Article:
D-backs Instructional League Awards - Hitters

At the conclusion of Instructional League play, field coordinator Jack Howell conferred with his staff and awarded honors to several outstanding players. Find out his choices for the Arizona Diamondbacks' most valuable and most improved position player during Instructs inside.

Instructs are a time for players to work on their weaknesses and become better players.  One guy might be learning a new position, another might be learning to shorten his swing and make more contact, and still another might focus on taking more pitches.  The result of such experimentation is generally marked improvement for these young players, but that wouldn't necessarily translate into high batting averages and fielding percentages during fall play.    

This means that a more qualitative than quantitative approach is required to determine who the most valuable and most improved players on this Arizona Diamondbacks Instructional League roster were.  While Jack Howell and the various coordinators settled on four players to single out for their awards, Howell made it clear that he was proud of his entire roster during the Instructional League, calling them all his MVPs.

"Let's play with some spirit, but also be focused on the task on you to accomplish," Howell told them when workouts began in mid-September.  "They were willing to make changes and work on their game, and they all got better," he concluded this week.

But one position player did stand out as the most valuable of the bunch and one did make greater strides than the other 19 position players in camp.  Here are Howell and his staff's award selections for the 2008 Instructional League position players:

Most Valuable Position Player: Collin Cowgill  

The man who only needed 20 games to lead the Northwest League in home runs continues to impress.  After struggling initially at South Bend, he picked up again in late August and then became the Silver Hawks most feared hitter in the postseason.  The Diamondbacks front office felt that the 5th-rounder out of Kentucky still had something to learn in Instructional Ball, according to Howell.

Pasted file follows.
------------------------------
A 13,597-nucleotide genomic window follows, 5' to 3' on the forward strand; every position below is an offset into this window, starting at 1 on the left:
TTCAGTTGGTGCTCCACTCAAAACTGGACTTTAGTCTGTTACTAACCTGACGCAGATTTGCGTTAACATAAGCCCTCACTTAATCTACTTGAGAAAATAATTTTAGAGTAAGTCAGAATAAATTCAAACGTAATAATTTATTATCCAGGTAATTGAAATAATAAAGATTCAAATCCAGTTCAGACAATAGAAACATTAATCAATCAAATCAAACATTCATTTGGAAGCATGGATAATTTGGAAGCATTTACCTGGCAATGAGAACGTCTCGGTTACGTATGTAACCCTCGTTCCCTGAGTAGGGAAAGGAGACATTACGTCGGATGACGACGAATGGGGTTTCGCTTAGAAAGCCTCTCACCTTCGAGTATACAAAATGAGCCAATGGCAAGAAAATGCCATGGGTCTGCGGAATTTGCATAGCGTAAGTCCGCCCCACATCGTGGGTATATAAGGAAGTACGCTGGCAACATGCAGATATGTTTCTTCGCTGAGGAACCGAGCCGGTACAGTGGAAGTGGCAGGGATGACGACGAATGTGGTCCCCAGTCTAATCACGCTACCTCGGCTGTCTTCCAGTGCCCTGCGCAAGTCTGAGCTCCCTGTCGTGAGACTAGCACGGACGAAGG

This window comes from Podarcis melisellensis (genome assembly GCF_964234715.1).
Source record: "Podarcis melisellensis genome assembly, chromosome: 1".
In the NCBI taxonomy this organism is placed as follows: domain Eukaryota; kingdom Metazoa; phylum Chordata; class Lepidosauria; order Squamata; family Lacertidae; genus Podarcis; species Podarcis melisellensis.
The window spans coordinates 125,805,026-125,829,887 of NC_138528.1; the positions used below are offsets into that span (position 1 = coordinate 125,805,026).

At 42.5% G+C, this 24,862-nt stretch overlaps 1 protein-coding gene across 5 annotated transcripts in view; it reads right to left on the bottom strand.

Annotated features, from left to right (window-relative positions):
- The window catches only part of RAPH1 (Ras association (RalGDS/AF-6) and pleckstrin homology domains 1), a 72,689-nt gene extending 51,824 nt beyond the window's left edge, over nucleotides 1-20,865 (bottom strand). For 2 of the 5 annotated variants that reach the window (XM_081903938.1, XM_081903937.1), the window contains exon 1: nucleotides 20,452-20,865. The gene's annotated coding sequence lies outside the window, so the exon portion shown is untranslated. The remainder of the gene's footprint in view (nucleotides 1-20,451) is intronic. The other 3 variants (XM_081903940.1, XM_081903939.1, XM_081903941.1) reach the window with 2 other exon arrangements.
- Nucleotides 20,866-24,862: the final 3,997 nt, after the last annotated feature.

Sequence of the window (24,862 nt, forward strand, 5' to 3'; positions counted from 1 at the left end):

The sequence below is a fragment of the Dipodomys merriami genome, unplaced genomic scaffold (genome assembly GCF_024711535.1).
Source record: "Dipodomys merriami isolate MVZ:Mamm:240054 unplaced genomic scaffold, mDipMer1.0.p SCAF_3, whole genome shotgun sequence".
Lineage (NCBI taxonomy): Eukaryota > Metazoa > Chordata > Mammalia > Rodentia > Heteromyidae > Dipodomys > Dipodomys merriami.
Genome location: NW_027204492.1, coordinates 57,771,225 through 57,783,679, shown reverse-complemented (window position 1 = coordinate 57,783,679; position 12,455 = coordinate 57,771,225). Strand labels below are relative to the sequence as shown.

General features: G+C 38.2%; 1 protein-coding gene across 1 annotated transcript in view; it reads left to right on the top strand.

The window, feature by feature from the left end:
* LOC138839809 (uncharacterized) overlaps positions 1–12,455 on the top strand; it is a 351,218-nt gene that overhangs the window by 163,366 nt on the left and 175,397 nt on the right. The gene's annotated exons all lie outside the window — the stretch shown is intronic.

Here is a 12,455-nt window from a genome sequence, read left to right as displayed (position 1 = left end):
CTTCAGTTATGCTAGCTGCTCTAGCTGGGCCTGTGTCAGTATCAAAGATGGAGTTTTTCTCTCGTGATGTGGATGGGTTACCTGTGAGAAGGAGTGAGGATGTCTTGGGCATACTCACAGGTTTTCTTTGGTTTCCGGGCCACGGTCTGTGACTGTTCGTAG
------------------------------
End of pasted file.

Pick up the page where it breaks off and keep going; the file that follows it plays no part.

"We brought him down here and said, 'You had a great year at Yakima, you made the adjustments at South Bend, and we love the way you play, but you need to cut down on strikeouts.'  Especially hitting in the 1-2 spot in the order, because he can run pretty well and steal some bases.  With two strikes, you need a better approach and to cut your swing down.  He worked his tail off and ended up having right around the same number of strikeouts as walks, hit two or three home runs for us, and just had a heck of an Instructional League."

That near-1:1 ratio came on the heels of fanning 78 times and walking on just 37 occasions during the summer.   The fact that he could reduce his strikeout totals and still hit for power is mighty impressive progress for three weeks of work.  Cowgill is now a borderline five-tool player, with only his arm grading out as low as average, and he makes up for that by hitting his cutoff man well.

"[Cowgill is] not too bad as a leadoff guy, could be a two-hole guy, as well as could slot right in the three spot," figures Howell. "We tried him in all those spots.  He's just a great team player."

Most Improved Position Player: Antonio Sepulveda

Supposedly just 16 years old, Antonio Sepulveda batted .230 this summer in the Dominican Republic, committing 23 errors in 43 games.  "Slow bat, stiff hands, and no coordination," determined one international scout we spoke to.  Still, even that scout marveled at his raw running speed and cannon throwing arm. 

If Sepulveda is indeed 16 - which this particular scout strongly doubts - then he has plenty of time to harness his athleticism and learn the finer points of the game.  But even if he is a bit older, he has a good shot to make the big leagues eventually based on the huge strides he made in three weeks of Instructional Ball. 

"Probably the strongest shortstop arm I've seen in the organization," begins Howell.  "He's just a little bitty shortstop with real good range and good hands.  He's just learning our system and learning pro baseball.  We brought him over and gave him a crash course."

"[Infield Coordinator] Tony [Perezchica] worked him extra every day at infield drills and taught him the bunt plays.   His stroke started coming, and he started getting familiar with the plays and the situations, so we played him in some Rockies games.  He was the most improved; I was very proud of him."

It may still be a few years before we see Sepulveda putting up impressive numbers in the States, but he is definitely a name to remember for the future.  With Emilio Bonifacio's departure, he may be the fastest runner in the system right now.

Read about the most valuable and most improved pitchers here.

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